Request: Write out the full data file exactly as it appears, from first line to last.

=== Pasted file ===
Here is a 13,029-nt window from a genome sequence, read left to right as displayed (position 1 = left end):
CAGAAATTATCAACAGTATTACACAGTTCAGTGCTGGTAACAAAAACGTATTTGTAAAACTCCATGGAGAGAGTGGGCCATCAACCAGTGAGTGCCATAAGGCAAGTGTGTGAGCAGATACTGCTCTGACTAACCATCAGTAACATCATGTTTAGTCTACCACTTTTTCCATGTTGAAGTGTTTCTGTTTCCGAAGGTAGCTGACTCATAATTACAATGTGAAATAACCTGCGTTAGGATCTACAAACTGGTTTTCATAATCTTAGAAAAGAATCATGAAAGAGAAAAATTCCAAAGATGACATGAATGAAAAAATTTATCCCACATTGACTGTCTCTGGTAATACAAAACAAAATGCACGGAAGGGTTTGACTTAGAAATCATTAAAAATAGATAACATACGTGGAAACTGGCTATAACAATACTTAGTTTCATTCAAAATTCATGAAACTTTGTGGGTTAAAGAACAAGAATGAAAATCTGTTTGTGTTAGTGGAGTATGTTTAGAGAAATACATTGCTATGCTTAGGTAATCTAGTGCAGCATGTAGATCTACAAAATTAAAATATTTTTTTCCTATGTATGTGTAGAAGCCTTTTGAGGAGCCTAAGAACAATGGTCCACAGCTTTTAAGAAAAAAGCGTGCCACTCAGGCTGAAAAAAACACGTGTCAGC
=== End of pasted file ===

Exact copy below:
Here is a 13,029-nt window from a genome sequence, read left to right as displayed (position 1 = left end):
CAGAAATTATCAACAGTATTACACAGTTCAGTGCTGGTAACAAAAACGTATTTGTAAAACTCCATGGAGAGAGTGGGCCATCAACCAGTGAGTGCCATAAGGCAAGTGTGTGAGCAGATACTGCTCTGACTAACCATCAGTAACATCATGTTTAGTCTACCACTTTTTCCATGTTGAAGTGTTTCTGTTTCCGAAGGTAGCTGACTCATAATTACAATGTGAAATAACCTGCGTTAGGATCTACAAACTGGTTTTCATAATCTTAGAAAAGAATCATGAAAGAGAAAAATTCCAAAGATGACATGAATGAAAAAATTTATCCCACATTGACTGTCTCTGGTAATACAAAACAAAATGCACGGAAGGGTTTGACTTAGAAATCATTAAAAATAGATAACATACGTGGAAACTGGCTATAACAATACTTAGTTTCATTCAAAATTCATGAAACTTTGTGGGTTAAAGAACAAGAATGAAAATCTGTTTGTGTTAGTGGAGTATGTTTAGAGAAATACATTGCTATGCTTAGGTAATCTAGTGCAGCATGTAGATCTACAAAATTAAAATATTTTTTTCCTATGTATGTGTAGAAGCCTTTTGAGGAGCCTAAGAACAATGGTCCACAGCTTTTAAGAAAAAAGCGTGCCACTCAGGCTGAAAAAAACACGTGTCAGC